This bacteria is literally in every body of water in the world, so don’t stress out just because you see a little bit. However, if it starts to become unsightly or begins to cover and damage corals, it is time to take action! Check your phosphate level and use a phosphate binding media if needed. Next, check your fish food for high levels of Ash, a.k.a. phosphate. [Cheap food usually costs you more later, in both your time and your money. Go ahead get the good stuff!] Siphon out larger clumps and brush off rocks while doing a water change. More water flow may be needed to reduce the presence of “dead spots”, or areas of very low water movement where debris accumulates. Check the age and color specification of your lighting. As bulbs age their color spectrum shifts and may be working against you. Bulbs designated for use in freshwater aquariums can also cause trouble.
Bubble algae — Commonly forms in groups of emerald green bulbs that look like marbles or beads.
Check your nitrate levels. If they are high, work on getting them down. If the algae becomes unsightly, go get a small diameter hose. With one hand hold the end of the hose between your thumb and middle finger, keeping your pointer finger free. Start the siphon and use your pointer finger scratch off the bubbles so they are pulled into the siphon and out of the tank. Emerald crabs can be used with some success to control future growth, but they will not eliminate the problem.
Diatom algae — Commonly forms slimy strands that are brown in color with gas bubbles trapped within the filaments.
This stuff will make you appreciate properly filtered water! Diatom explodes in the presence of silicates, commonly found in tap water. Use good water and fan off rocks and sand frequently. A coarse filter media in a power filter or sump system helps clear the water. Change the media frequently. Do a couple of good water changes using pure RODI water and it should start to go away on its own. On a positive note, there are lots of things that feast on diatom. This might be a good time to add that new tang or blenny you’ve been wanting! This is also a great time to add snails and crabs, which usually come out of your local fish store somewhat malnourished.
Common Fish Ailments and Parasites
Marine Ick (Cryptocaryon irritans) — This is a parasite that most noticeably appears as tiny white dots on the fish’s body and fins.
Ick normally infects the gills before it is actually visible. Symptoms will appear as heavy breathing, erratic behavior and rubbing on rocks and sand. Heavily infected fish will present white filmy slime on the body as a result of the irritation caused by the parasite. This is a very common parasite and is normally lethal in all but the healthiest fish if left untreated. In reef tanks and aquariums with invertebrates the only medication that can be used is Ruby’s Reef “Kick-Ick.” Success with this treatment is hit or miss. Early diagnosis and action help. Removal of the infected fish to quarantine is recommended, where copper medication can be used, usually with great success. This Reefkeeping article has much more detailed information.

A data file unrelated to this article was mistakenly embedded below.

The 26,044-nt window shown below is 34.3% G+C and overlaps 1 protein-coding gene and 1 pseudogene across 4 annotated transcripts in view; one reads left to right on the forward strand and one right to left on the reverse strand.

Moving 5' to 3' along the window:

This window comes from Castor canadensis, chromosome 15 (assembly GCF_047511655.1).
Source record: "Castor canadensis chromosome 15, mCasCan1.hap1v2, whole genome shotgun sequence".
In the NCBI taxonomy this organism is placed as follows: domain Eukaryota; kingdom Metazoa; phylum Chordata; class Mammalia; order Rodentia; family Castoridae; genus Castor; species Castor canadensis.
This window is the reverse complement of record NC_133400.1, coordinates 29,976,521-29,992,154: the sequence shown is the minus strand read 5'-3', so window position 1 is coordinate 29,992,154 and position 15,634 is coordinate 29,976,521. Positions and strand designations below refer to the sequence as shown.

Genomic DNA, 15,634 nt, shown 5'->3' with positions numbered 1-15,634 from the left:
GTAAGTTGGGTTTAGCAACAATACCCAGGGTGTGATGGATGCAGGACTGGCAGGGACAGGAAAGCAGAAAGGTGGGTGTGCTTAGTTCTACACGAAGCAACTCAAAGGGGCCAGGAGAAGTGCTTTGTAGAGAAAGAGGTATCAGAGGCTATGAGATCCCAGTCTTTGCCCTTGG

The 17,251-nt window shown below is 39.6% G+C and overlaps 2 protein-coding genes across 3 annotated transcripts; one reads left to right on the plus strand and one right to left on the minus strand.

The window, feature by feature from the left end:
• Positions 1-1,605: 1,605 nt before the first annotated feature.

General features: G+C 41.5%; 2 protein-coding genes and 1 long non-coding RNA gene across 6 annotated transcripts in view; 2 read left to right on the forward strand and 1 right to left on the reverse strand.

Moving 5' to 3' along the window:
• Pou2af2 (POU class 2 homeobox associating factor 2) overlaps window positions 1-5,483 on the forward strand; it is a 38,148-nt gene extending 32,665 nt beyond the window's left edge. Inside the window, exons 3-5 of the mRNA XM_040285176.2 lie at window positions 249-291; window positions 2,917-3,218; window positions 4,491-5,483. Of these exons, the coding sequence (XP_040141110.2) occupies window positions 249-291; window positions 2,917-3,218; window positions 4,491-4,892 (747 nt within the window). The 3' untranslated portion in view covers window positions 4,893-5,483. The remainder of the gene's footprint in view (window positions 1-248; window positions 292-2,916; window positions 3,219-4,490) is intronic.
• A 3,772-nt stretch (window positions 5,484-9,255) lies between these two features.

Marine Velvet (Amyloodinium ocellatum) — Presents similar symptoms to Marine Ick without the tiny white spots.
Please note Velvet can occur in conjunction with Marine Ick. Fish will appear stressed and show erratic behavior, rubbing on rocks and sand. Normally a white slimy film appears all over the fish. Immediate action is required if you suspect Velvet. A combination of Ruby’s Reef “Kick-Ick and Rally” may be used if caught early. This treatment has shown limited success. Early diagnosis and action help. Removal of the fish to quarantine is recommended, where copper medication can be successful if started soon enough. We have seen Velvet wipe out entire tanks in 5-10 days. Make an effort to quarantine all new fish, if there is ever a reason to do so, this is it! This article by Reefkeeping has much more detailed information.
Pop-eye — Presents as first a clouding, followed by a bulging in one or both eyes.
Usually Pop-eye is the result of an injury with secondary bacterial infection. Fish fighting with other fish, or a startled fish scraping against a rock or decoration can cause an open wound. If the conditions in the tank are substandard, it provides an ideal opportunity for a bacterial infection to set in. Excellent water quality is the best way to avoid Pop-eye, and is the best cure. In some instances an anti-bacterial medication should be used in quarantine. Again, prevention is the best bet here. Keep your tanks clean and you will most likely never have to deal with this.
Flukes & Worms — These are both parasites.
Flukes normally appear as white or light tan threads hanging off of the body and gills. The gills may become inflamed and protrude beyond the protective gill cover. Fish may appear stressed with heavy breathing and show erratic behavior, rubbing on rocks and sand. Worms usually first appear as lumps underneath the skin of the fish, where the stomach and intestines are. The fish may start to appear lumpy and bloated. Advanced infections will present with worms being expelled with waste. Worms appear as white and string-like. In both cases, quarantine and the use of anti-parasitic medication are the best course of action.
Fungus — Appears as white cottony tufts on a fish’s fins and body.
Normally a healthy fish will be able to eliminate fungus without assistance. A proper diet and excellent water quality will aid their healing. In some cases, a round of quarantine may be needed with some anti-bacterial medication. Fungus in not contagious, so there is no need to treat other fish that are not showing symptoms.